Q (Name inaudible), Romanian Radio. Sir, would you say that the coalition forces currently deployed in Iraq are insufficient to provide security, and that is why efforts are being made to get more countries to send troops in? And my second question: You were saying earlier that you know where the foreign fighters come through. Can you be more specific on that?

GEN. SANCHEZ: Okay.

Q Thank you.

GEN. SANCHEZ: First of all, the desire to continue with the internationalization of the force is primarily to ensure that the people of Iraq and the international community understands that the whole world is focused on bringing stability and security to this country. We have 33 nations that are here today sacrificing to accomplish that mission. The more countries that make the commitment, the greater feeling of security and hope for the future that will be provided to the people of Iraq. It is not a function of a lack of forces. I've stated repeatedly that our military capabilities here in the country are more than adequate to defeat the enemy that's out there. The issues are the human intelligence that we've talked about. And by bringing in additional international capacity, I think we make an unmistakable statement to the world and to the people of Iraq. I'm sorry, I lost your second question.

Q You were saying that you know where these foreign fighters come through; and can you be more specific?

GEN. SANCHEZ: Yeah. I'm sorry

Q Thank you.

GEN. SANCHEZ: Yes. They're coming from two different routes in Syria, and there's also a ratline that comes out of the -- or into the northeastern part of the country out of Iran. And the challenges we're having right now is in making sure that we've got the immigration capabilities built up in the border police of the country to be able to identify those individuals that are coming in and out with false documentation. We believe, as I stated earlier, that we do have military capacities out there that are giving us some visibility on those that are trying to cross illegally outside of the major crossing points. And even at the crossing points, we're turning back a lot of non-documented visitors that want to come into this country. That happens every day. Yes, sir? In the back.

Q George Nasser (sp) from German Television, ZDF. To come back to what General Abizaid said, he threatened to use drastic measures if the attack continues on the coalition forces. Can you elaborate on that, please?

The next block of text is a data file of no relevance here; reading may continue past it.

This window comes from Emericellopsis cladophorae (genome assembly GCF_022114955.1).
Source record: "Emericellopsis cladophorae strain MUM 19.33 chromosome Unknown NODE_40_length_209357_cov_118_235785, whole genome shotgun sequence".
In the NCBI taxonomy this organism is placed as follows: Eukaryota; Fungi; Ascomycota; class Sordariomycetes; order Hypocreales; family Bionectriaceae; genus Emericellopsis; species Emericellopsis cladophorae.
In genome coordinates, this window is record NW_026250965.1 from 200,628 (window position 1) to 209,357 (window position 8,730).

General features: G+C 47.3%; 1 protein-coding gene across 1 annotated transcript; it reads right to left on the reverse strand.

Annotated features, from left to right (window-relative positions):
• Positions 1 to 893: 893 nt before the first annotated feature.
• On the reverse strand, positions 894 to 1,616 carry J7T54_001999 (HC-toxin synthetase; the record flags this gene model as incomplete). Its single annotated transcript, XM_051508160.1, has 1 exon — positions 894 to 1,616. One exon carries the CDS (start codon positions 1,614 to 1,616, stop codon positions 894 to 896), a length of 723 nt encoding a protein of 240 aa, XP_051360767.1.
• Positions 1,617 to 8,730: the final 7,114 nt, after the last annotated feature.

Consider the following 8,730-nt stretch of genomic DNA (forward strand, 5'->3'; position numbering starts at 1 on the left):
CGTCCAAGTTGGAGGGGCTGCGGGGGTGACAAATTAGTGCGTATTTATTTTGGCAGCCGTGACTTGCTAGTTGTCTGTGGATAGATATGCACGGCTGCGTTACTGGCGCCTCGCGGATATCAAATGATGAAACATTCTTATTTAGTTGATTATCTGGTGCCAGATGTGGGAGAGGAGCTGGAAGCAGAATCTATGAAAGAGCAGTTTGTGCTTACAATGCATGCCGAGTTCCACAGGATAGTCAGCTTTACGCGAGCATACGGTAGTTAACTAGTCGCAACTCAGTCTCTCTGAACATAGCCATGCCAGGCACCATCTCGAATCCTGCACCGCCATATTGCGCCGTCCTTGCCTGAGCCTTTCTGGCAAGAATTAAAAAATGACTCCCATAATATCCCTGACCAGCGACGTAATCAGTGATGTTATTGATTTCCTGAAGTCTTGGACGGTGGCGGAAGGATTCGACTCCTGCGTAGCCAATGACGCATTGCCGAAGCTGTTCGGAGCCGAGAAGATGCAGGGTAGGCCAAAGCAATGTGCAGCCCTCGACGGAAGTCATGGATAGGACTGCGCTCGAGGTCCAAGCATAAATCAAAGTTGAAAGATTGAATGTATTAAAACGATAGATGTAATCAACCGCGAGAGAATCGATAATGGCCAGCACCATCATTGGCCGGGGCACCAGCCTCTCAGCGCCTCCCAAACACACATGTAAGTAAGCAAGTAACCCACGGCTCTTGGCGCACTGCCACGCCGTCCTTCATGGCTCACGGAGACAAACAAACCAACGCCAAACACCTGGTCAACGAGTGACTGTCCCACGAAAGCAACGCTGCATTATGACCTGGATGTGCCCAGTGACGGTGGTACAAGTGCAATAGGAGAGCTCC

GEN. SANCHEZ: Yes, sir. "Drastic" would be defined as the application of all combat power that is available to us to defeat the enemy that we are encountering at that moment. Not a single tool that we have available would be spared if necessary to defeat that enemy. Yes, sir?

Q (In Arabic.)

GEN. SANCHEZ: Sir, that is exactly what we're doing, is we are working to increase the numbers of policemen across the country. We have -- here within the next few weeks, we will open up the Jordanian Police Academy that will begin to train professional policemen. We have already deployed the cadre that will be trained to provide the professional police training here in the country of Iraq. We're in the process of standing up three training academies in Mosul and Baghdad and in Basra that will continue to provide professional policemen, both for community and border security. So we are working to do that. Yes, ma'am?

Q (In Arabic.)

GEN. SANCHEZ: We are in the process right now of attempting to expedite the trials for some of the people that are currently being held. We've got a significant number that are prepared to go to the central criminal court and other courts that are available for us in the country to get tried. Those Iraqis that have committed crimes against other Iraqis is a first priority, and then those detainees that we have that have committed crimes against the coalition. The problem of just taking people and exposing them on TV, what you wind up with is the rights of the detainee, you wind up with some restrictions on the laws of war, and therefore we've got to be very careful that we do not violate those laws of war. We want to make sure that we're treating those detainees properly. Yes, ma'am?